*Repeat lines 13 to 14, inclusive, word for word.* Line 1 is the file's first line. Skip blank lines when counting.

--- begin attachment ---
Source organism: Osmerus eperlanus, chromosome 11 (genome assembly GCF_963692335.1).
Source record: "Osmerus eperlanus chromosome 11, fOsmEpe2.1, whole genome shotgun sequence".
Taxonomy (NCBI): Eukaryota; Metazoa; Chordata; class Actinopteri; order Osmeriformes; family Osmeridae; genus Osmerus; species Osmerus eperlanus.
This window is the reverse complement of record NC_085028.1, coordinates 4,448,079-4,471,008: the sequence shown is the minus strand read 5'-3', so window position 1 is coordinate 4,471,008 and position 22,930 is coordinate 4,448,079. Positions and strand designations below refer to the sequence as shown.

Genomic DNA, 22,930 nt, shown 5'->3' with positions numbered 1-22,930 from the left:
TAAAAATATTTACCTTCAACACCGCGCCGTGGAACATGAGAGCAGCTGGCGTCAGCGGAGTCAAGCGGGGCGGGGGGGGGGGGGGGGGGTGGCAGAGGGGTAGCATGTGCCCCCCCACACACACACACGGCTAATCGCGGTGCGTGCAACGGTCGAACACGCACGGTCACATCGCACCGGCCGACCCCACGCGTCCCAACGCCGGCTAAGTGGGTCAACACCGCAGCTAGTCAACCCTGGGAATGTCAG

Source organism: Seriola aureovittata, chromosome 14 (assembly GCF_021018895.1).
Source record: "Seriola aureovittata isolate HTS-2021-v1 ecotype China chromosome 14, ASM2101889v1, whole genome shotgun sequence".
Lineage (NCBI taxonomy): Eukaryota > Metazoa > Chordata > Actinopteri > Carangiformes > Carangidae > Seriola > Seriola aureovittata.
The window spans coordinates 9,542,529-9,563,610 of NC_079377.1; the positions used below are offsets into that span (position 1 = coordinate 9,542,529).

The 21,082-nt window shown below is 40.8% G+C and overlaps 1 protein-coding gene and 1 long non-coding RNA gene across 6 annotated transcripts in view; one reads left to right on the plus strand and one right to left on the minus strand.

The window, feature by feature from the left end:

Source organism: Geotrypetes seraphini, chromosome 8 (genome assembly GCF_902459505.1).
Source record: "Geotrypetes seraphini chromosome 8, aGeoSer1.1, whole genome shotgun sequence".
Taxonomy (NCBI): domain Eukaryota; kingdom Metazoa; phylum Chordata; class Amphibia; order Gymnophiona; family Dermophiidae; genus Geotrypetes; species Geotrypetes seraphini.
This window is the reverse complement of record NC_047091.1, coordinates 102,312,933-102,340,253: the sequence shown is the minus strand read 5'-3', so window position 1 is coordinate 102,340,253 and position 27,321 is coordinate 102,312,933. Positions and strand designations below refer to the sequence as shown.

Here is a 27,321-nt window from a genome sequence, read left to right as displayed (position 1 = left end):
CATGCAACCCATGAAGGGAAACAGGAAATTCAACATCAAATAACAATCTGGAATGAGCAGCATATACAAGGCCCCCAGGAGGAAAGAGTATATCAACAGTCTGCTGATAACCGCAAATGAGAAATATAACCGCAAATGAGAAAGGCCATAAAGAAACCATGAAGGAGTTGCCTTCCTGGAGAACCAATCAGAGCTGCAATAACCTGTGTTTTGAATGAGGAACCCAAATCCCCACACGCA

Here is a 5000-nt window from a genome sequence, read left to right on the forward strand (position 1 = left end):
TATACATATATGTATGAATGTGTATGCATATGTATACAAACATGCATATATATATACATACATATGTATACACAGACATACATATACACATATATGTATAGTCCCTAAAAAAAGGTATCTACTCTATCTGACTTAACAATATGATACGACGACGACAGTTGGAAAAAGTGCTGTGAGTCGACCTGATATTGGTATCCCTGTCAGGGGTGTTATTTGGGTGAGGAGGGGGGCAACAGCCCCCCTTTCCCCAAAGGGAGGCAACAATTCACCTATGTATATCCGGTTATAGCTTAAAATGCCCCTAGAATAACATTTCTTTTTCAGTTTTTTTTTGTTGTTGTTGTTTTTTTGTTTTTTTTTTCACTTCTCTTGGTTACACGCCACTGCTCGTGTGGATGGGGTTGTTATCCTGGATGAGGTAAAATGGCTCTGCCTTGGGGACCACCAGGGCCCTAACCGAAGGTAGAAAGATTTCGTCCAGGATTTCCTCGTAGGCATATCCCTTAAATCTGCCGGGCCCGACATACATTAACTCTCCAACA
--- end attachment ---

Source organism: Geotrypetes seraphini, chromosome 8 (genome assembly GCF_902459505.1).
Source record: "Geotrypetes seraphini chromosome 8, aGeoSer1.1, whole genome shotgun sequence".